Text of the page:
Non-farm payrolls rose a seasonally adjusted 216,000 in March according to the BLS, revisions to prior months were negligible. The latest month is the largest gain in payroll employment since May 2010.
The Household survey showed employment growth of 291k in March. Taken together with a steady participation rate at 64.2% resulted in the unemployment rate falling slightly to 8.8% .
38 months past the prior peak in employment and the labor market has only recovered 17% of the jobs lost during the great recession.
Hourly earnings were disappointing once again, basically flat over the last month and are up less than 0.4% over the last 5 months. Year over year hourly earnings are up just 2.0% which would be fine if your cost of living reflected the CPI, but in the real world a lot of wage earners cost of living has increased substantially more given the rise in food and fuel prices.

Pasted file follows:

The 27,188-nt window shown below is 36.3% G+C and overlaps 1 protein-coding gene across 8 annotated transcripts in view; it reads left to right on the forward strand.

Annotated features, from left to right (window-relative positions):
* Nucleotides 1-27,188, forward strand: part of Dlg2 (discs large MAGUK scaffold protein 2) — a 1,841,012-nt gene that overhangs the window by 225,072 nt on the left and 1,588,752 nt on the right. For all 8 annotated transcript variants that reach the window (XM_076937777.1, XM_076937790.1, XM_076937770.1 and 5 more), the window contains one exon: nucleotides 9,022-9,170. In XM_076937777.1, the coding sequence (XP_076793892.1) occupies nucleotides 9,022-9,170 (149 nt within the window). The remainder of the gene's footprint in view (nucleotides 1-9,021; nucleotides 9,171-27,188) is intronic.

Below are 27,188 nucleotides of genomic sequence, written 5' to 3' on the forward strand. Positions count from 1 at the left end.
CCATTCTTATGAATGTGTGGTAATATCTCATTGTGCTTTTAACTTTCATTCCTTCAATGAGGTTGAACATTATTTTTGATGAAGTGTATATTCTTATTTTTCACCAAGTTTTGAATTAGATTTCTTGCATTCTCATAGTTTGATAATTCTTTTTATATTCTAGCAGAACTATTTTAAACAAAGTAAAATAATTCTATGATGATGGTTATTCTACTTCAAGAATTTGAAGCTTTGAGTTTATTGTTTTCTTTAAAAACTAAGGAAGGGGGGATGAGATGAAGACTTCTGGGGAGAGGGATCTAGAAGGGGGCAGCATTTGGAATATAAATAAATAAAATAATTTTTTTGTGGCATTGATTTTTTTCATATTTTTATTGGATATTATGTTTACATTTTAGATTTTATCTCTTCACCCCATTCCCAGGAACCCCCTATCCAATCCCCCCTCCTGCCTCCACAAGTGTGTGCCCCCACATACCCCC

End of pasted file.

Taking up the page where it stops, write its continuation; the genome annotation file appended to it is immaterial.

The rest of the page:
Whilst the number of unemployed has been falling, the average length of unemployment continues to make new records. That is borne out by the fact that those unemployed for 6 months or more make up more than 45% of the total number of unemployed. To put that into perspective, the previous peak was only 26% after the severe recession of the early 1980′s.
In summary, March payroll growth was reasonably strong and if it can be sustained ( a big if) will keep the unemployment rate ticking down modestly. Hours worked and hourly wages are a concern and the picture for the long term unemployed is still ugly.